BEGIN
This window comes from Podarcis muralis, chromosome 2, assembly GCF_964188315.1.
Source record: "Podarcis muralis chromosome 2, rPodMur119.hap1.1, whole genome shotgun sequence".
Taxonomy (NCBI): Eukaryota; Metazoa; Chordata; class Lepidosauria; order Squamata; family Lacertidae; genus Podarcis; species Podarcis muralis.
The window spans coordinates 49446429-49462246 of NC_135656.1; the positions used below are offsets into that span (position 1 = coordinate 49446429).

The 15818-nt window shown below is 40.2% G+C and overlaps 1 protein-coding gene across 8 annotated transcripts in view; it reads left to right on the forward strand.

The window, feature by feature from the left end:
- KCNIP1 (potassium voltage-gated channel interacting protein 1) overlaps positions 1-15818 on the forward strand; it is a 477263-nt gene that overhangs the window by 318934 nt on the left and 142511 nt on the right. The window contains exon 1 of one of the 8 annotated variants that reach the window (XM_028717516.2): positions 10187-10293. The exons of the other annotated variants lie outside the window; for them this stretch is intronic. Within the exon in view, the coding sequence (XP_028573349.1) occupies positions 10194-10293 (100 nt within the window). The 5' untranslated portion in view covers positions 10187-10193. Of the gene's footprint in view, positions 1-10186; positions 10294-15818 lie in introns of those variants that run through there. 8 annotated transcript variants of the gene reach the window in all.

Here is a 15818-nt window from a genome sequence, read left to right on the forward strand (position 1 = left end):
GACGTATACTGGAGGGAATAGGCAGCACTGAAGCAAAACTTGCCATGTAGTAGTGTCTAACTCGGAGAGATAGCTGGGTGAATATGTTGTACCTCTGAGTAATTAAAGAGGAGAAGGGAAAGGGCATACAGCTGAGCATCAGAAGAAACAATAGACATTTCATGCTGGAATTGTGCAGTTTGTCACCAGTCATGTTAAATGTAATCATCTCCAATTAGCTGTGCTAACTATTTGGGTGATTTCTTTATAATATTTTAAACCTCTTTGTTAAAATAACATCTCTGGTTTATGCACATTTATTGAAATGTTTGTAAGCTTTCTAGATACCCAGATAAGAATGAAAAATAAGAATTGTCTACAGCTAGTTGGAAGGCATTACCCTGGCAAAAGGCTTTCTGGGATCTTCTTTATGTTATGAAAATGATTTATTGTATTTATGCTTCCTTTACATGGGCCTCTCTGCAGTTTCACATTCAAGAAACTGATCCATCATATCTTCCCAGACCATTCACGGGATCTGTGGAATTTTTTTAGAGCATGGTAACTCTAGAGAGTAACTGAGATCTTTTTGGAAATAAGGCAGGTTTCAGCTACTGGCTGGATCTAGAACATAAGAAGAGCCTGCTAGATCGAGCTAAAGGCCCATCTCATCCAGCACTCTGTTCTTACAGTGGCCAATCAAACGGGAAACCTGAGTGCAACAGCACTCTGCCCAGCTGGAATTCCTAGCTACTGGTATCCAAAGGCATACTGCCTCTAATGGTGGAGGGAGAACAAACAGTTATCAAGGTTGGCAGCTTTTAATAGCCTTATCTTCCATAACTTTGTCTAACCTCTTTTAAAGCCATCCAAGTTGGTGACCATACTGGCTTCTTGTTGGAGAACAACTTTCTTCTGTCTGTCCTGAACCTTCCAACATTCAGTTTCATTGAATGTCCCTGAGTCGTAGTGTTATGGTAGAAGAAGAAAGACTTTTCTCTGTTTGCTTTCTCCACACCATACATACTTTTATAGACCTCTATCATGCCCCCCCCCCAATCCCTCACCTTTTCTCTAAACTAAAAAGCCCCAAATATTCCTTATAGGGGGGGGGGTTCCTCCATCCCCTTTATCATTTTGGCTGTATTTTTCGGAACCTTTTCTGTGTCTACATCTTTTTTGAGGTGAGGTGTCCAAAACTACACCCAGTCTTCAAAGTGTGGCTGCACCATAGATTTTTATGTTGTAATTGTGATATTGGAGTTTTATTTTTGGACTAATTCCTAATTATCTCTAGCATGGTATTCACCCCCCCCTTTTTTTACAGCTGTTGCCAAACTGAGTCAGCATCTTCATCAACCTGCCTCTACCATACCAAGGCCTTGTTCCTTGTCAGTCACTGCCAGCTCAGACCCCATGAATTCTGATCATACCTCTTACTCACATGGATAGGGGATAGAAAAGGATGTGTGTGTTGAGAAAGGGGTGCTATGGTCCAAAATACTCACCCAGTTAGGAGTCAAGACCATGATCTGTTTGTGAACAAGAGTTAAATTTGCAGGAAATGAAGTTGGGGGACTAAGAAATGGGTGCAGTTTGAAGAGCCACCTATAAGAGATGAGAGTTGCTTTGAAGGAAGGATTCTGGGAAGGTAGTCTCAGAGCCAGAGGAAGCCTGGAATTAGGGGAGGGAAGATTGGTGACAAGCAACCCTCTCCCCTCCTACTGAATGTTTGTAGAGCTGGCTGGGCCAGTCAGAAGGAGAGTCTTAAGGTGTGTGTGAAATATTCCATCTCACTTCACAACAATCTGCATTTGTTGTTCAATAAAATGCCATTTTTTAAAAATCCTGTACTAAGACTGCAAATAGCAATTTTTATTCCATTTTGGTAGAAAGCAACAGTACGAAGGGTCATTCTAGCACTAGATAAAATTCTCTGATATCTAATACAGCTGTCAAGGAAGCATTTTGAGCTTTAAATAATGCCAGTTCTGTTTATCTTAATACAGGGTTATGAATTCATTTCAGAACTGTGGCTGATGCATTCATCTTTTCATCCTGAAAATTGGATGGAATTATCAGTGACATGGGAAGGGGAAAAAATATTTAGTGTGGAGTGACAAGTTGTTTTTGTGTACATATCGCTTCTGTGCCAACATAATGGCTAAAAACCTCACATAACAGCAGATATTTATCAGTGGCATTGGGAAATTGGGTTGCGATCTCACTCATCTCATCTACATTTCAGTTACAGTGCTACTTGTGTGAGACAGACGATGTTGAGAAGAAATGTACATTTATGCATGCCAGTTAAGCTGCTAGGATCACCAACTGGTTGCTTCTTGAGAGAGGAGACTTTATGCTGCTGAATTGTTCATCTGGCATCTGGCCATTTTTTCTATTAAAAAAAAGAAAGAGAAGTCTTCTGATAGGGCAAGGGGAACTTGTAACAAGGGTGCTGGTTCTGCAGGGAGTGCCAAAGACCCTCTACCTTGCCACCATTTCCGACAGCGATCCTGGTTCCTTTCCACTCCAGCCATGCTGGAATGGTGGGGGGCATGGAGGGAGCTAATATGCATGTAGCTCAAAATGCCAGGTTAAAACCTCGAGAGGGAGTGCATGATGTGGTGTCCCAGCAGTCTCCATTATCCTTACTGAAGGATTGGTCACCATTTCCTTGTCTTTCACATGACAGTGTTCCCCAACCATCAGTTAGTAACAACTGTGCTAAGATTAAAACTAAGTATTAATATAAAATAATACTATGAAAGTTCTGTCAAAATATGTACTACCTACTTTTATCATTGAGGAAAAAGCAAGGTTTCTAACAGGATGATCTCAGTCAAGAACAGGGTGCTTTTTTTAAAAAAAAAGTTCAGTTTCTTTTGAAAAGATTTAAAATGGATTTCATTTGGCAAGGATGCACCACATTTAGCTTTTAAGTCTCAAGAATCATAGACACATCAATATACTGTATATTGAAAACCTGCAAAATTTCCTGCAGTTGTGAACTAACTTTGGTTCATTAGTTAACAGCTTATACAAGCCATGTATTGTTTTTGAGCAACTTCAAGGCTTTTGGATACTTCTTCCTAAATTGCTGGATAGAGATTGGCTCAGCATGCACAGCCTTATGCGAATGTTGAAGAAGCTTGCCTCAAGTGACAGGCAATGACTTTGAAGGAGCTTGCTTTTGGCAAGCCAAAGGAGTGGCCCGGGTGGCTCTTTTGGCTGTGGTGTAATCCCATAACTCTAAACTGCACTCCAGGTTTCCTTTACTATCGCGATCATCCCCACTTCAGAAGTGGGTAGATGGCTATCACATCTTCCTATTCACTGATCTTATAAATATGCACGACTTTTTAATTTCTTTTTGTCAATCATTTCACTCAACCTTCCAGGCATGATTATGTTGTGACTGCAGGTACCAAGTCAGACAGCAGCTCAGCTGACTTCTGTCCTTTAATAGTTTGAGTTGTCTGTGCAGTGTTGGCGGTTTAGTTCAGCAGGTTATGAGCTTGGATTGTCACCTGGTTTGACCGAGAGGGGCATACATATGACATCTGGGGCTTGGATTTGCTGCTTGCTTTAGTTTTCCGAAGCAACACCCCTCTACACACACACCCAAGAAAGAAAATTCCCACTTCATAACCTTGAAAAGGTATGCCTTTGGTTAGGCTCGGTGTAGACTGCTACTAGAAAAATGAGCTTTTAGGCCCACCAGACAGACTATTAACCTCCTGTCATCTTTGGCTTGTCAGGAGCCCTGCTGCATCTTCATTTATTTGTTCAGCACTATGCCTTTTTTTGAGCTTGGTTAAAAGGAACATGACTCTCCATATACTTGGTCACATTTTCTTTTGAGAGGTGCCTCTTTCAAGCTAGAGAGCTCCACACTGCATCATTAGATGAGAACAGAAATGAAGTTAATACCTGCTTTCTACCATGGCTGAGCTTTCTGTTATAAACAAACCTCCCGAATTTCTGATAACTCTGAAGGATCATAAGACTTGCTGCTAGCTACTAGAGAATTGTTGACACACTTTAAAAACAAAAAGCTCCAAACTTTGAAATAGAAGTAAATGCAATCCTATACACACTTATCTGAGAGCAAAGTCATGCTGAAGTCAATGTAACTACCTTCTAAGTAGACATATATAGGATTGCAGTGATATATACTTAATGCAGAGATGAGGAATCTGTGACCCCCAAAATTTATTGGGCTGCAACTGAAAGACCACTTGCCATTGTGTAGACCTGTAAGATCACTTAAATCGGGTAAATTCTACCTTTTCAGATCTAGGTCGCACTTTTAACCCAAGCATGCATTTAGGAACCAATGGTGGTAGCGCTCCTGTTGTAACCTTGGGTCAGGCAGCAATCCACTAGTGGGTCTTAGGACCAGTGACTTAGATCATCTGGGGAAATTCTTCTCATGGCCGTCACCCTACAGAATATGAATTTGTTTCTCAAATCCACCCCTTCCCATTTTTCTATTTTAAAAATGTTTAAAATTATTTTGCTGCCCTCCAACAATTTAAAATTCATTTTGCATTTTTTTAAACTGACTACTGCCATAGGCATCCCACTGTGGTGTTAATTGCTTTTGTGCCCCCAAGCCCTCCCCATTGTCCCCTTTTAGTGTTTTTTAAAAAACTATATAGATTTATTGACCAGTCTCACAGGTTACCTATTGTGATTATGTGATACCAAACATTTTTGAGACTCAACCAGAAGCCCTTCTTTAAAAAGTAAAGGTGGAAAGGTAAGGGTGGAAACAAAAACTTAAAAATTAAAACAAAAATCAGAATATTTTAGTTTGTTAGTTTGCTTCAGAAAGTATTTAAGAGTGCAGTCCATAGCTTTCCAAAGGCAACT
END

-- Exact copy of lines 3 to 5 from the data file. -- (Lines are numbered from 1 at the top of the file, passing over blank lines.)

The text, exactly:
Taxonomy (NCBI): Eukaryota; Metazoa; Chordata; class Lepidosauria; order Squamata; family Lacertidae; genus Podarcis; species Podarcis muralis.
The window spans coordinates 49446429-49462246 of NC_135656.1; the positions used below are offsets into that span (position 1 = coordinate 49446429).

The 15818-nt window shown below is 40.2% G+C and overlaps 1 protein-coding gene across 8 annotated transcripts in view; it reads left to right on the forward strand.